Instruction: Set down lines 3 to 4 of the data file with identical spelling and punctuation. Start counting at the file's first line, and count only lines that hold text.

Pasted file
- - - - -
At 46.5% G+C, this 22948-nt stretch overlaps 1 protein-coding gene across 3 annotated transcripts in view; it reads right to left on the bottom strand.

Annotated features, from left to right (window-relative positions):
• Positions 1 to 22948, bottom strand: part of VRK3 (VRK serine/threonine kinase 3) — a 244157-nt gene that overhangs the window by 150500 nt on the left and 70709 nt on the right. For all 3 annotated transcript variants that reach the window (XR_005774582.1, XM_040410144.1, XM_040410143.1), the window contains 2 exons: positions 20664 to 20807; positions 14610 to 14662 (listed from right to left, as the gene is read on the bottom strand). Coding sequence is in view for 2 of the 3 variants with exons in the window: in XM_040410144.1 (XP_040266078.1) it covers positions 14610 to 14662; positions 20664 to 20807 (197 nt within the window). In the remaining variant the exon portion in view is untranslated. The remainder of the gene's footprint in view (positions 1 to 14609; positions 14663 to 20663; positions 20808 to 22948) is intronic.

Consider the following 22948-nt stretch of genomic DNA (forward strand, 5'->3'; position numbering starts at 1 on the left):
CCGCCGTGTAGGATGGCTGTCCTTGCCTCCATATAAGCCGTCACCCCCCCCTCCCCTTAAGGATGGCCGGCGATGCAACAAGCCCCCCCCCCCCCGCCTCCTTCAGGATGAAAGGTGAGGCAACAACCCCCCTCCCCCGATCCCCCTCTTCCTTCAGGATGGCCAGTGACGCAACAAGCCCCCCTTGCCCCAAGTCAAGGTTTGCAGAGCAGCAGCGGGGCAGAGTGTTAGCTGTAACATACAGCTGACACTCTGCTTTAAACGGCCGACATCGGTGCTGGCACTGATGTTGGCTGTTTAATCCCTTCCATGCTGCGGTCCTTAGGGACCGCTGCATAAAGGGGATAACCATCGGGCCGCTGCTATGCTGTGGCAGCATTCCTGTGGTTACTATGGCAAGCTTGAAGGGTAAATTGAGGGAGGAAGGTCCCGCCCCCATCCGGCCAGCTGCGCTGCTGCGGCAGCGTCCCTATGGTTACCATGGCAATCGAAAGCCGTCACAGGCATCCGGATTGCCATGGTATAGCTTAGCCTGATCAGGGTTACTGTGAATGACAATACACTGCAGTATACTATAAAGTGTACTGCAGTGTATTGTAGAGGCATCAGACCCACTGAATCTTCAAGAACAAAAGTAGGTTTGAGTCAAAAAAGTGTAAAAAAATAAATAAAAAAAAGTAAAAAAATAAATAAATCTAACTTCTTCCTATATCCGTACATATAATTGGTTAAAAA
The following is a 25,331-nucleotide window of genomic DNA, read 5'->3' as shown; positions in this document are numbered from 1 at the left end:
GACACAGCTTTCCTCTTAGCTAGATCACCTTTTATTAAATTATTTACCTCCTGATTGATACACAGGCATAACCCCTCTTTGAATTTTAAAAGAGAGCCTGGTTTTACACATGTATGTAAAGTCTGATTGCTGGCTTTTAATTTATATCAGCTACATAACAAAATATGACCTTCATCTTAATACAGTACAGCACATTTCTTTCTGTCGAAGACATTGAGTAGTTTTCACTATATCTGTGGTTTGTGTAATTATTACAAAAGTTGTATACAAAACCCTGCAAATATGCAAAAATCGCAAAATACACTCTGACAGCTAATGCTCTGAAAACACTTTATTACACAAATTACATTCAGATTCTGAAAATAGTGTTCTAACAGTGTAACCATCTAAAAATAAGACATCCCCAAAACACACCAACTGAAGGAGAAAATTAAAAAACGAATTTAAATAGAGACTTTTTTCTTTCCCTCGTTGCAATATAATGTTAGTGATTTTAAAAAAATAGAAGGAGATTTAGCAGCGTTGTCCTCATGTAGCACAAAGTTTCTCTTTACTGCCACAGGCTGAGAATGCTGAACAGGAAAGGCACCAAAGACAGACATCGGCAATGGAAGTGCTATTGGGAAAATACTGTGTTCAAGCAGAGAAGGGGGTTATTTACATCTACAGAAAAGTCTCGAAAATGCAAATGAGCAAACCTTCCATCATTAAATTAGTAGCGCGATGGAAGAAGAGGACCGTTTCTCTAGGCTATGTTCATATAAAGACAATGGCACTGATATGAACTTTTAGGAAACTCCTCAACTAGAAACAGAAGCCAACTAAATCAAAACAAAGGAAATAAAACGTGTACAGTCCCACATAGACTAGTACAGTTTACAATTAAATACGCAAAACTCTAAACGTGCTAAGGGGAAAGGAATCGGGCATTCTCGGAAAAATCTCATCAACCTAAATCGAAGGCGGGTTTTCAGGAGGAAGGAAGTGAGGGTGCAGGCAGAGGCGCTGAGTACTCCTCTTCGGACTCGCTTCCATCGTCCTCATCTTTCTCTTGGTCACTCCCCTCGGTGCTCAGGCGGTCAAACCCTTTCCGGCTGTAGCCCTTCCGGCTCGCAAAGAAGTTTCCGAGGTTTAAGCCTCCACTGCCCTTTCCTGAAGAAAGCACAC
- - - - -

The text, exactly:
• Positions 1 to 22948, bottom strand: part of VRK3 (VRK serine/threonine kinase 3) — a 244157-nt gene that overhangs the window by 150500 nt on the left and 70709 nt on the right. For all 3 annotated transcript variants that reach the window (XR_005774582.1, XM_040410144.1, XM_040410143.1), the window contains 2 exons: positions 20664 to 20807; positions 14610 to 14662 (listed from right to left, as the gene is read on the bottom strand). Coding sequence is in view for 2 of the 3 variants with exons in the window: in XM_040410144.1 (XP_040266078.1) it covers positions 14610 to 14662; positions 20664 to 20807 (197 nt within the window). In the remaining variant the exon portion in view is untranslated. The remainder of the gene's footprint in view (positions 1 to 14609; positions 14663 to 20663; positions 20808 to 22948) is intronic.

Consider the following 22948-nt stretch of genomic DNA (forward strand, 5'->3'; position numbering starts at 1 on the left):